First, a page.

With the help of optogenetics expert Prof. Ofer Yizhar, the group introduced a protein previously developed by Yizhar into the oxytocin-producing brain cells in the mice. When light from the wireless device touched those neurons, they became more sensitized to input from the other brain cells in their network.
“Our first goal,” says Anpilov, “was to reach that ‘sweet spot’ of experimental setups in which we track behavior in a natural environment, without relinquishing the ability to ask pointed scientific questions about brain functions.”
Shemesh adds that, “the classical experimental setup is not only lacking in stimuli, the measurements tend to span mere minutes, while we had the capacity to track social dynamics in a group over the course of days.”
Delving into the role of oxytocin was sort of a test drive for the experimental system. It had been believed that this hormone mediates pro-social behavior. But findings have been conflicting, and some have proposed another hypothesis, termed “social salience” stating that oxytocin might be involved in amplifying the perception of diverse social cues, which could then result in pro-social or antagonistic behaviors, depending on such factors as individual character and their environment.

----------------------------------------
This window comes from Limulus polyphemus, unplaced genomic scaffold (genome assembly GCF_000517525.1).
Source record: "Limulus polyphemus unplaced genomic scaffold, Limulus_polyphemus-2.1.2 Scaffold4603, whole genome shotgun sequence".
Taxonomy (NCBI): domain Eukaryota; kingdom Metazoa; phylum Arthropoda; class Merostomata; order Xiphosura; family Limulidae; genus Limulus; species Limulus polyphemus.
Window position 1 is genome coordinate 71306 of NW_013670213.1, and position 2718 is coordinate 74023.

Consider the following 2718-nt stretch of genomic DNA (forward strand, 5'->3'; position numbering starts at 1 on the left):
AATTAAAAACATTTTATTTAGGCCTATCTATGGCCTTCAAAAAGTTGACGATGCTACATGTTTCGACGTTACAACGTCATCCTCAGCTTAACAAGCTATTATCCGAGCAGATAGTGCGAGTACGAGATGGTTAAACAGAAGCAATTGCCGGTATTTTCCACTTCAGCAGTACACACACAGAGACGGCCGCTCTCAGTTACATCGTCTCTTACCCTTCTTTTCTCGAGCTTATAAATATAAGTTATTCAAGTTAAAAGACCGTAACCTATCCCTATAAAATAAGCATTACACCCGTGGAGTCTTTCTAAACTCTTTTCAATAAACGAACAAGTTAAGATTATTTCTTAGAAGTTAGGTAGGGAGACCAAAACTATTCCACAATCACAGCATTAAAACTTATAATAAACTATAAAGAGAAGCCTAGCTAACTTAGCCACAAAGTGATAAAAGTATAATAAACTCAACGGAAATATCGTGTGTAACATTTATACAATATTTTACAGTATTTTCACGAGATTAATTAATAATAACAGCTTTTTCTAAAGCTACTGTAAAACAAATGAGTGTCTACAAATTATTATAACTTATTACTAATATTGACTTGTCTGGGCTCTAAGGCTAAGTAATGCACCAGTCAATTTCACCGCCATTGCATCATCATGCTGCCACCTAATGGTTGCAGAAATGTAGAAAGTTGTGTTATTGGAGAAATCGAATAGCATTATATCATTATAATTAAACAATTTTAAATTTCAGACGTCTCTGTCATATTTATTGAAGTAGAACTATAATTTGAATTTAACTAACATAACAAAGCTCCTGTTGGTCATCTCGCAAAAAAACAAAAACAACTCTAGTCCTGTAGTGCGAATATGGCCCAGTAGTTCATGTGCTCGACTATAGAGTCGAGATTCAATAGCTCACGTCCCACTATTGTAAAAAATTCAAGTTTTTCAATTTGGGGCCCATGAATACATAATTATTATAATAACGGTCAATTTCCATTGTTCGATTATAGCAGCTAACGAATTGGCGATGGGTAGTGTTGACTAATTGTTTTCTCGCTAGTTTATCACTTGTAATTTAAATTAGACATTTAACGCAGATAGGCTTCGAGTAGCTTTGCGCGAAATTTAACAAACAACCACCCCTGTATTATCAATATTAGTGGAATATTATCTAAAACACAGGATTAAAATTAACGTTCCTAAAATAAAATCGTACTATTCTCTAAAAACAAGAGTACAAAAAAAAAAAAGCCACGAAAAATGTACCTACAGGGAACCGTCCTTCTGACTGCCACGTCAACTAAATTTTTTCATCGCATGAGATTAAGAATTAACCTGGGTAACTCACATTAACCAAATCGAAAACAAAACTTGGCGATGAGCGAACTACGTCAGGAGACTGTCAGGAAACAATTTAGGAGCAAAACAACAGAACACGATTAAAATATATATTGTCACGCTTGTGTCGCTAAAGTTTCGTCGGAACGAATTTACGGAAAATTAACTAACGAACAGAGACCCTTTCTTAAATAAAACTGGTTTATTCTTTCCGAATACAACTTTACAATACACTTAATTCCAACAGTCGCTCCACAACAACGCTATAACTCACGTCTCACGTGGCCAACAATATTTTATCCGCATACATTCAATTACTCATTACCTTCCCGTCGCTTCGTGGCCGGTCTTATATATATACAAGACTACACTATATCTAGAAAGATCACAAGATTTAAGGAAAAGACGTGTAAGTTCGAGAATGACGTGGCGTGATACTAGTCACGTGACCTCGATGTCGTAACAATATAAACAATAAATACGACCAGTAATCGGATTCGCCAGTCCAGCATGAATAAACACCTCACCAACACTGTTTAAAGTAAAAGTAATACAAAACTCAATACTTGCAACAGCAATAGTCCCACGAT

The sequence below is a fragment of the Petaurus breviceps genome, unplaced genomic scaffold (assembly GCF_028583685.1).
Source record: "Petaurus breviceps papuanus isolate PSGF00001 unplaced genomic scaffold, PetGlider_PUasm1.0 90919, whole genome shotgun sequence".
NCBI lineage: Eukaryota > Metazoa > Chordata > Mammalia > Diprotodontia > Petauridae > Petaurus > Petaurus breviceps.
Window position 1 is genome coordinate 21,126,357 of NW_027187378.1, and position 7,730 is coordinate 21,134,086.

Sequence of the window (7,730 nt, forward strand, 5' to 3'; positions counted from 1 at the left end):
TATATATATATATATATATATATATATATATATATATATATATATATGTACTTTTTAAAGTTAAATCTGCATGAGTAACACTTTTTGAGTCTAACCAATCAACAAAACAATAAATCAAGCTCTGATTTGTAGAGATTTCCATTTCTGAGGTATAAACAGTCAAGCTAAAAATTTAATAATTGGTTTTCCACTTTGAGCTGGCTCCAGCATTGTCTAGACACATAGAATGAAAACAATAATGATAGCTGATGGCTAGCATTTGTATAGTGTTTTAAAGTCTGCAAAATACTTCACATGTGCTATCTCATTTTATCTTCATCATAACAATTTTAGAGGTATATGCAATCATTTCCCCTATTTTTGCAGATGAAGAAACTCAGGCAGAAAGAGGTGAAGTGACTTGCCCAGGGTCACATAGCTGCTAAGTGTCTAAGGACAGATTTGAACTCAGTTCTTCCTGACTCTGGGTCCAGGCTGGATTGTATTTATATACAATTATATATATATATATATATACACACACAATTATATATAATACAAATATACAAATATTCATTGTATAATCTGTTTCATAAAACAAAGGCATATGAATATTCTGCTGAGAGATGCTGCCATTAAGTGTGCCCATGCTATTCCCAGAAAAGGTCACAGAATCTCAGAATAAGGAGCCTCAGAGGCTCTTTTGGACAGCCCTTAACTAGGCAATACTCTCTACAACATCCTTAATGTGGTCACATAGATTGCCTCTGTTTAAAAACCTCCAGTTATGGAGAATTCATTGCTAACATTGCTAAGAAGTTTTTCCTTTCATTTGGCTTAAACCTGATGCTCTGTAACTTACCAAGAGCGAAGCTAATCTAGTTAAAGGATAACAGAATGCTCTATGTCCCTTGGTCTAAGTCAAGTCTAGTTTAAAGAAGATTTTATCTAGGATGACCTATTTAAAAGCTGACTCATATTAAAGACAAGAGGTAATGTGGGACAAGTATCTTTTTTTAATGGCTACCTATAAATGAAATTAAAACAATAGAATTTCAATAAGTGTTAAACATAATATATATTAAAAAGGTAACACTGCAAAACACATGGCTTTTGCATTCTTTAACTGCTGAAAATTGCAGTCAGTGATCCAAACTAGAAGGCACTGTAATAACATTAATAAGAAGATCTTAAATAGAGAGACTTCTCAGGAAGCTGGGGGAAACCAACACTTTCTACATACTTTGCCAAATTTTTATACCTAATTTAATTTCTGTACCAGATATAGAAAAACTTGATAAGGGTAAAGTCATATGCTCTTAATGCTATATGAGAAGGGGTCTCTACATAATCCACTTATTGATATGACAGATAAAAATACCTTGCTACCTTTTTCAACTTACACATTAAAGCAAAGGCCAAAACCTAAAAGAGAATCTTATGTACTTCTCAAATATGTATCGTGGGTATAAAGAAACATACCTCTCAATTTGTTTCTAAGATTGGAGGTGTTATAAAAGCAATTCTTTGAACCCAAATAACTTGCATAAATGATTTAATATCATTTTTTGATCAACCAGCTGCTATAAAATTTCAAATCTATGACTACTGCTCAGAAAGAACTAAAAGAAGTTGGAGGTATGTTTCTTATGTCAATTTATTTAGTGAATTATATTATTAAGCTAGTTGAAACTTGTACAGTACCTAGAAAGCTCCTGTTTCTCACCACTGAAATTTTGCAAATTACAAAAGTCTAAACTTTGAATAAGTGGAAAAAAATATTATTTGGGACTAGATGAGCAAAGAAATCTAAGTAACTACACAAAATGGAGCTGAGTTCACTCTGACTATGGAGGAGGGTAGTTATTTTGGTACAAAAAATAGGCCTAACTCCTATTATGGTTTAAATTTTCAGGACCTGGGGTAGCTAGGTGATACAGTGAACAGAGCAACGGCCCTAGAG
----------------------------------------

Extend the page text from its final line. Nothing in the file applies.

To test the social salience hypothesis, the team used mice in which they could gently activate the oxytocin-producing cells in the hypothalamus, placing them first in the enriched, semi-natural lab environments.
To compare, they repeated the experiment with mice placed in the standard, sterile lab setups.
Oxytocin can cause antagonistic behaviour
In the semi-natural environment, the mice at first displayed heightened interest in one another, but this was soon accompanied by a rise in aggressive behavior. In contrast, increasing oxytocin production in the mice in classical lab conditions resulted in reduced aggression.
“In an all-male, natural social setting, we would expect to see belligerent behavior as they compete for territory or food,” says Anpilov. “That is, the social conditions are conducive to competition and aggression. In the standard lab setup, a different social situation leads to a different effect for the oxytocin.”